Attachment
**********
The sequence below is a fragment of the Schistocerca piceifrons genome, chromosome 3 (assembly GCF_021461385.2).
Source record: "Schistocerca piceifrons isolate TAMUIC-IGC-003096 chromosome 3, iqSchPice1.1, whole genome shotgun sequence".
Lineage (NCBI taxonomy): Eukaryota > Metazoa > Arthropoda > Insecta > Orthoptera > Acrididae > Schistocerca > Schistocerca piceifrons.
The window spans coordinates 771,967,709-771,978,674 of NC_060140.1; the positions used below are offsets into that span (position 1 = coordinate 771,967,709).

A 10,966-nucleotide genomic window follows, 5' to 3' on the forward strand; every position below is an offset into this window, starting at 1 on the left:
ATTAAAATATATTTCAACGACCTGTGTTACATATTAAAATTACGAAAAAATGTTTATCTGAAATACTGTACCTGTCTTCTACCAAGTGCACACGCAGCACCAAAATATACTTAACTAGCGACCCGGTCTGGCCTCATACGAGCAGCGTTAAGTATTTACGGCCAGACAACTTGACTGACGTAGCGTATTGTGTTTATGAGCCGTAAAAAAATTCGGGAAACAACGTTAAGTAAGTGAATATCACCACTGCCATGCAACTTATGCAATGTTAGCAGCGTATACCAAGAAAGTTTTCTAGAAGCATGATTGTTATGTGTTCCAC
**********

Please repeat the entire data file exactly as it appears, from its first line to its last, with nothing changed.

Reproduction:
The sequence below is a fragment of the Schistocerca piceifrons genome, chromosome 3 (assembly GCF_021461385.2).
Source record: "Schistocerca piceifrons isolate TAMUIC-IGC-003096 chromosome 3, iqSchPice1.1, whole genome shotgun sequence".
Lineage (NCBI taxonomy): Eukaryota > Metazoa > Arthropoda > Insecta > Orthoptera > Acrididae > Schistocerca > Schistocerca piceifrons.
The window spans coordinates 771,967,709-771,978,674 of NC_060140.1; the positions used below are offsets into that span (position 1 = coordinate 771,967,709).

A 10,966-nucleotide genomic window follows, 5' to 3' on the forward strand; every position below is an offset into this window, starting at 1 on the left:
ATTAAAATATATTTCAACGACCTGTGTTACATATTAAAATTACGAAAAAATGTTTATCTGAAATACTGTACCTGTCTTCTACCAAGTGCACACGCAGCACCAAAATATACTTAACTAGCGACCCGGTCTGGCCTCATACGAGCAGCGTTAAGTATTTACGGCCAGACAACTTGACTGACGTAGCGTATTGTGTTTATGAGCCGTAAAAAAATTCGGGAAACAACGTTAAGTAAGTGAATATCACCACTGCCATGCAACTTATGCAATGTTAGCAGCGTATACCAAGAAAGTTTTCTAGAAGCATGATTGTTATGTGTTCCAC